ICBC Financial Leasing continues as company of the week while we look at an interesting sequestration story

Dino D'Amore
By Dino D'Amore October 4, 2013 09:26

ICBC Financial Leasing continues as company of the week while we look at an interesting sequestration story

Remember what we said here last week: If ILFC, ACG, GECAS and others pull back from India then the Chinese will be waiting and will take the fruits of relationships down the line. Western lessors have suffered greatly and they may need to suffer more to get to the pot of gold down the line in India, with luck airlines will look at the Indigo model and take note at some point.

This week has been all about ICBC Leasing, yesterday it was PAL, today it is AirAsia Bhd. ICBC Financial Leasing has signed a memorandum of agreement (MoA) today for aircraft financing worth US$1bn, making it the largest financial deal between Malaysia and China ever and as such the deal was witnessed by Malaysian Prime Minister Datuk Seri Najib Tun Razak and President of China, Xi Jinping.

“This US$1bn financing facility agreement does not only reflect a successful bilateral business arrangement, but also underlines the excellent relationship between Malaysia and China,” Tony Fernandez said.

In fact this deal is an extension of the existing 2011sale and leaseback deal for 10 A320s. This latest deal will allow finance lease, sale-and-leaseback or commercial loans for further A320s. The terms of this agreement state that 10 A320s is the minimum that will be financed under the agreement term.

But as everyone is focused on the US Federal shutdown and the impending debt ceiling extension, or lack thereof I thought it might be interesting to underline the astounding performance of the US airline industry by setting it against the backdrop of sequestration.

The US budget sequestration impact in $ per capita is $241, that is not a great deal, however in some areas of the US the impact per capita is significant, this of course centres around government employment centres such as Washington DC. However if you take the top ten most hard hit places in the USA and then superimpose the same over airline route maps then there are two airlines that should be hit harder than any other. They are Southwest Airlines and Alaska Airlines/Horizon Air.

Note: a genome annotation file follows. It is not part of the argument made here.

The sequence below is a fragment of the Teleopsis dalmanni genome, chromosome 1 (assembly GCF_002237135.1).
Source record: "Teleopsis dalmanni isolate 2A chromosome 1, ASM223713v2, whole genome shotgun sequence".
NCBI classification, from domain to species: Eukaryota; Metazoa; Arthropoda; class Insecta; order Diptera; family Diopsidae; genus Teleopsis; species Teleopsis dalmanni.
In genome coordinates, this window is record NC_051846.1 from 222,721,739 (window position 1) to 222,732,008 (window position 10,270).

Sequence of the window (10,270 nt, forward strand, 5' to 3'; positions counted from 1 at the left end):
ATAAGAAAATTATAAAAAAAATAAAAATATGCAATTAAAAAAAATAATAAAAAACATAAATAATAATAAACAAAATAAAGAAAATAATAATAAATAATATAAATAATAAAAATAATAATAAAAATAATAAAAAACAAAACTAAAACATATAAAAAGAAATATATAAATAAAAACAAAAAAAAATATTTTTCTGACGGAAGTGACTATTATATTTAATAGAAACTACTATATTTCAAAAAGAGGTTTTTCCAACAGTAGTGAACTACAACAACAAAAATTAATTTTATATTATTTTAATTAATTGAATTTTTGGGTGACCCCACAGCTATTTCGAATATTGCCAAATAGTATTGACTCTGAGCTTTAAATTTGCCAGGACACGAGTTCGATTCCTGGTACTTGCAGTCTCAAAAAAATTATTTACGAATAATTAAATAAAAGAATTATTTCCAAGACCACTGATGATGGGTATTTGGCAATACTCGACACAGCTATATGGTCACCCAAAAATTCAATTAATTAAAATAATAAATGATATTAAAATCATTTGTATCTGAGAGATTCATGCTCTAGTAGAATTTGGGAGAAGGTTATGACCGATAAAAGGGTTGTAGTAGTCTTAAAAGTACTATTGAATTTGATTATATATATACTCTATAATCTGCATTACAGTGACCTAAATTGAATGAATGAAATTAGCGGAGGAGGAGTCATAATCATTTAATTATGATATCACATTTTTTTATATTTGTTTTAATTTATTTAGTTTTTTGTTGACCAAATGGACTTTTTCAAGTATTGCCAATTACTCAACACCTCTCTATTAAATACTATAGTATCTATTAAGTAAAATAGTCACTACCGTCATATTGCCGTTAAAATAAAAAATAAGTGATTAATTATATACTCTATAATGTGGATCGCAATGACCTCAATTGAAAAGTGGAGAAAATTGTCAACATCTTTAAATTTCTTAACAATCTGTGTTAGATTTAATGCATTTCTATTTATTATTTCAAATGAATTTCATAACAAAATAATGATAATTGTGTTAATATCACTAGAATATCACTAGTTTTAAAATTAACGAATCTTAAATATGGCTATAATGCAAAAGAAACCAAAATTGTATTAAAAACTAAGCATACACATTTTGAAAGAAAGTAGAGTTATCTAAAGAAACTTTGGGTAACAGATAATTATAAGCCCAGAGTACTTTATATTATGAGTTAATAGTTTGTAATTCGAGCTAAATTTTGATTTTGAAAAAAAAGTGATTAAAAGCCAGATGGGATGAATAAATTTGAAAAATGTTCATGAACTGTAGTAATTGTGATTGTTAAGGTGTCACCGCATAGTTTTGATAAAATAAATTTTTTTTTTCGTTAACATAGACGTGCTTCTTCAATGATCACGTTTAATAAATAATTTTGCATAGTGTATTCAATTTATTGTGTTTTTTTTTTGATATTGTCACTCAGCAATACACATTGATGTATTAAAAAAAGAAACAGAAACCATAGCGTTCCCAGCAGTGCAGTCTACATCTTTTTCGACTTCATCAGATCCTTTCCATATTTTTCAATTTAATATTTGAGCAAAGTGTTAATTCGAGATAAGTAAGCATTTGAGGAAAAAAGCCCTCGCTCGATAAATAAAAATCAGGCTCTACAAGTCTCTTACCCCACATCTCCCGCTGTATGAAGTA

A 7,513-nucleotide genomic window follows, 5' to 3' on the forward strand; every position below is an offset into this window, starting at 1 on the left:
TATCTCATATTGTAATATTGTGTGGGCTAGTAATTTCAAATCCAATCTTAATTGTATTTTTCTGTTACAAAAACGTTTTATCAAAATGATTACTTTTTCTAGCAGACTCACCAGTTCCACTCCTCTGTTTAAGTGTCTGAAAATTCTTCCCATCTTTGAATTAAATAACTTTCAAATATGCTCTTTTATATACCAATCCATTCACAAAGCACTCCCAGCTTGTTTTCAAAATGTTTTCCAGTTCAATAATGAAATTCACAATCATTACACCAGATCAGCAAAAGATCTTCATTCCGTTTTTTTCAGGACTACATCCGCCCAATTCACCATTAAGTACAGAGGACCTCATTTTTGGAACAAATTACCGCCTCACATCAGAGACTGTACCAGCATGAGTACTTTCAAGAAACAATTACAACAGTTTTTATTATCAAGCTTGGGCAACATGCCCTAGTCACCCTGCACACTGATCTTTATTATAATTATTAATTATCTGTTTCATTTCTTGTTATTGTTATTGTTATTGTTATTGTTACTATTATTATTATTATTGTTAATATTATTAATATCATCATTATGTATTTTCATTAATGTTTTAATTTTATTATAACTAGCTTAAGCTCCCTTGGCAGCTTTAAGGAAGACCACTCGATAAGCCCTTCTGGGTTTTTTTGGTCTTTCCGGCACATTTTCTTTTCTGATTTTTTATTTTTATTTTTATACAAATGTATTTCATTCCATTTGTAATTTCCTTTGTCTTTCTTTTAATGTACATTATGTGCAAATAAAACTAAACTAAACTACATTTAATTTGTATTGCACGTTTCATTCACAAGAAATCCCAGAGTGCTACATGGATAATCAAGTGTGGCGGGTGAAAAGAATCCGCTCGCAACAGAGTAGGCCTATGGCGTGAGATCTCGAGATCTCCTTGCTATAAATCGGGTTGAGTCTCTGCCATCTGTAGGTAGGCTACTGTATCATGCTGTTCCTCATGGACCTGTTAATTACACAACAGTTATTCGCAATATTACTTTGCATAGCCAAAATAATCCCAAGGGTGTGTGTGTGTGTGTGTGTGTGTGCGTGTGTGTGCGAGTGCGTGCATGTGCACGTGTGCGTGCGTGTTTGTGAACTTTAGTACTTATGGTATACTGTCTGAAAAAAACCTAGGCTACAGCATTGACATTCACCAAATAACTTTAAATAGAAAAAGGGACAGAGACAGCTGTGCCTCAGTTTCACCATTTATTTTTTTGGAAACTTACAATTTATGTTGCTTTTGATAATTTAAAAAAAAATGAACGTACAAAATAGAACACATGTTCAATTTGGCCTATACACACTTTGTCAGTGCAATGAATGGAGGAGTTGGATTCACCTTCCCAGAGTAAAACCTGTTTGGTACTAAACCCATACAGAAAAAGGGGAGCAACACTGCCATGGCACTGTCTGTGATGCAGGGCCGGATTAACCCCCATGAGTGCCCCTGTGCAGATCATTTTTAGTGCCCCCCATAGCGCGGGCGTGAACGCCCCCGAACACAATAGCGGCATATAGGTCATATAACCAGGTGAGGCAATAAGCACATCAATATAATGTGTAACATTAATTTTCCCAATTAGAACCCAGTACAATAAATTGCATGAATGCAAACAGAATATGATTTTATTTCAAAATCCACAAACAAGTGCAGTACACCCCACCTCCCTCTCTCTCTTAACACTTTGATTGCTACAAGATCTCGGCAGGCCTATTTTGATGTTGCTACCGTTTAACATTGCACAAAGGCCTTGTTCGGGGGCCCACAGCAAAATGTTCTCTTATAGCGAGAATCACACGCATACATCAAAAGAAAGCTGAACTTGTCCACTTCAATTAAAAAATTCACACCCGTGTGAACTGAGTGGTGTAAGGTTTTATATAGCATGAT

Alaska Airlines has seen its main local population centres see an average fall in income of $5,000 per head over the past 12 months. The worst hit is Valdez-Cordova in Alaska which has seen the sequestration impact per capita top $6,337. This may yet filter through to see Alaska Airlines earnings hurt. Yesterday Alaska Airlines posted September and YTD results showing that traffic was falling behind capacity increases. Even so the airline posted an impressive 4.3% increase in traffic on a 5.9% increase in capacity for September year on year for the month. These numbers pushed load factors down of course by 1.2 points to 82.8%. Year to date RPMs are up by 8.2% with capacity up 8.7% and increasing. The performance of Alaska given the backdrop of its main population pool seeing incomes fall is most impressive but the airline must not let capacity run away and that should be the focus now.

Horizon Air is of course in the centre of the storm and it has reported a 3.8% increase in September traffic on flat capacity from September 2012 and this resulted in a 2.9 point increase in load factor to a record of 79.7%. RPMs are up 4.5% YTD and management seem to be doing a wonderful job of keeping the airline balanced. The Alaska Group should be watched closely as this could be among the first of US airlines to see passenger traffic slow.

This brings us onto Southwest Airlines. The Southwest/AirTran route map aligns almost perfectly with the top ten hardest hit areas of the USA. It is first or second largest carrier within the locality of the hardest hit areas of the USA under sequestration and thus the airline is, more than ever, a barometer. At this point some might argue that Southwest’s timing of the AirTran purchase was unlucky but indeed from the data to hand the AirTran purchase may well be a saving grace for investors looking for those famous dividends. It is Southwest in New Mexico that is at the centre of the worst sequestration impact per capita at an average of $6,360 down over the past 12 months. Taking matters further into the future, Southwest is likely to be hit hardest by any transition of Frontier into a ULCC airline and it is already being harmed by the expansion of Spirit and by its own loosened grip on airport charges and the like. Southwest will start to show impacts of pressures in its monthly figures and the airline must start to think harder and faster about what it wants to be. Southwest has the luxury of looking to Europe and copying the easyJet quest for business travellers and it should make some moves one way or the other soon. But one thing is for sure, Southwest, among all other airlines, is and will be the hardest hit by sequestration and the flat quarterly figures from earlier this year seem to be just the beginning of the slowdown. If management manage to balance the figures in this next quarterly report then investors will surely know that their money is in very safe hands indeed as this looks to be a very tough ask indeed.

Look to the forthcoming Issue 16 of Airline Economics for the full story on this matter.

Dino D'Amore
By Dino D'Amore October 4, 2013 09:26
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